I woke up this morning feeling much better. After breakfast I spent some time sorting out my bags and catching up with the blog.
At 10am was a compulsory new riders meeting. A bit painful when you have done a number of rides already. Then it was bike checks to ensure all our bikes are in good working order. After that we had the rest of the day to ourselves.
I was interested in getting to understand a bit more of the history of Sarajevo, especially the siege that lasted from April 1992 to February 1996. Plus I wanted to go and see the tunnel. We booked a tour to go and see the tunnel, meeting in town at 2pm. While we were waiting we had a look around the old town and had some lunch.
There are a number of complex reasons and background history to the war, but in summary the war started because the Serbs and the Croats living in Bosnia wanted to divide it amongst themselves. The Bosnian population is predominantly made up of Serbs, Croats and Bosniaks (Bosnian Muslims).
The overall death toll on all sides of the war was 10,000.
There were atrocities on all sides, including genocide and the Srebrenica massacre where 8,500 men and boys were slaughtered.
The siege of Sarajevo lasted 3 and half years, the city had no power, was running out of food, and no heating with winters that reach up to minus 20 degree C.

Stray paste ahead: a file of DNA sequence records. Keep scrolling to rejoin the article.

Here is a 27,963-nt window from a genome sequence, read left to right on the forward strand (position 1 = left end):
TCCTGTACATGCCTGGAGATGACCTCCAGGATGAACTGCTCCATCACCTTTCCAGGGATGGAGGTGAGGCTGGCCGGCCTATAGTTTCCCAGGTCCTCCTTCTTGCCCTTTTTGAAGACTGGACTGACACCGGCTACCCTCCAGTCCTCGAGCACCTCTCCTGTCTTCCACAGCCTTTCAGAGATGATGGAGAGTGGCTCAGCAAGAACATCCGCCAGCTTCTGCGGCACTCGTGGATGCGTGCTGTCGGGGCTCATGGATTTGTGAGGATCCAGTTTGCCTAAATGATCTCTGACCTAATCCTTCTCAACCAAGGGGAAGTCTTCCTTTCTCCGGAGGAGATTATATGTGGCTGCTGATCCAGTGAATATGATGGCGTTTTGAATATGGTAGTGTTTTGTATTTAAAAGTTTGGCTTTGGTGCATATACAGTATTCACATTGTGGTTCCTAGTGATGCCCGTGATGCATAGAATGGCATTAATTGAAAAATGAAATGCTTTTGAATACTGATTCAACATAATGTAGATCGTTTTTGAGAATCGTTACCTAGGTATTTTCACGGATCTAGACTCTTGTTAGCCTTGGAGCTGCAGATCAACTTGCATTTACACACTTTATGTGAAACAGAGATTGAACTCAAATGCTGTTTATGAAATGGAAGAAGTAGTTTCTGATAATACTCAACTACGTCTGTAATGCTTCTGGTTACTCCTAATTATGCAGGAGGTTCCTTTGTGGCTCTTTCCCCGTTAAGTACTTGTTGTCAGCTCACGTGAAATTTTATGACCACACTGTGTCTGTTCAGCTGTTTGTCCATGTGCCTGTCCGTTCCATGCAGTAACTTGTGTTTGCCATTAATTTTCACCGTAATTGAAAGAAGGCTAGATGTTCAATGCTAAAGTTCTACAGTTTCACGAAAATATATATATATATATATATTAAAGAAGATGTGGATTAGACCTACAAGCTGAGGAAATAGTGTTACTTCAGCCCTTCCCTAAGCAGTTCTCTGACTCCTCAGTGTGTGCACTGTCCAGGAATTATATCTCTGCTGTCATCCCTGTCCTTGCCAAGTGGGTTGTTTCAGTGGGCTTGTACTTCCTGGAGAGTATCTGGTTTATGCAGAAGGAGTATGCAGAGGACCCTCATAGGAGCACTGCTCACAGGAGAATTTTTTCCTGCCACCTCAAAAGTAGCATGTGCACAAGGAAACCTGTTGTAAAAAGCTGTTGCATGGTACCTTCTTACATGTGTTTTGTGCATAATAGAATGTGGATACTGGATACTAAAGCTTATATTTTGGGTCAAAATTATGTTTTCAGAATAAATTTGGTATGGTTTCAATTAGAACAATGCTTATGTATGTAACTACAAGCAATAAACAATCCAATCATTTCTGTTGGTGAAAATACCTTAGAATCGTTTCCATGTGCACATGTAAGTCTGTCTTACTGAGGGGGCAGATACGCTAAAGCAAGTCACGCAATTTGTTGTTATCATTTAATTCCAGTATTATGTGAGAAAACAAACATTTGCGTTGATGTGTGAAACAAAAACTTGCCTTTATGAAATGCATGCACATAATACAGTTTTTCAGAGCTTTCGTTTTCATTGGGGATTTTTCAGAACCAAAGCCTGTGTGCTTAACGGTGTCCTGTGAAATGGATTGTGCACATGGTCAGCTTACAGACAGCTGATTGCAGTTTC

3 of the 4 hillsides were held by enemy forces . The 4th hill side could only be gotten to by across the airport, which was controlled by the UN. Crossing there the snipers would shoot at anyone they saw.
There were 10,000 people, killed 1,400 of them children, in the siege of Sarajevo. The snipers on the hillside would shoot anything that moved in the city, and on average 300 shells were fired at the city daily. Over 20 years later there are shell holes in numerous buildings, and many ruined buildings still waiting destruction or repair. The main route through the city was known as sniper alley.
Coming into Sarajevo, still plenty of evidence of the siege (Photo credit: Brett’s Facebook page)
A tunnel was built under the airport to the hillside. This tunnel was also referred to as the tunnel of hope. It was constructed from March to June 1993. The tunnel was dug 24 hours a day, in shifts of 8 hours each. 2,800 square meters of dirt had to be disposed of in such a way that it was not noticed by the Serbs up on the hillside.
The tunnel was referred to as the Trojan horse of Bosnia. It allowed food, guns and medical supplies to be bought in. Also a pipeline of oil and electricity. There were over a million trips. Each journey took two hours, and the height of the tunnel meant the majority of people could not stand up straight in it.
The tour guide gave the history of the siege and the tunnel. Most of the tunnel is now collapsed, but we got to go in a 20 metre section that still exists. I had to stoop, I can’t even imagine what it would be like to be in it for two hours, laden down with stuff.
After the tour Brett and I stopped and had a cold beer, and we shared a Bosnian sandwich, which is bread with a selection of meat, cheese, and coleslaw. It was very nice.
Back at the hotel I was feeling very tired, so had a nap for a couple of hours. Then we walked to a couple of restaurants, but we had not realised Ramadan had finished and it was the start of 3 days feasting, so they were all booked. Instead we stopped at a small supermarket and bought some stuff for a picnic back at the hotel.
After packing the bag, it was time for an early night. I am feeling a bit intimidated by the thought of riding 135km, with 2000 meters climbing, tomorrow.
Links from Kaye about the Seige: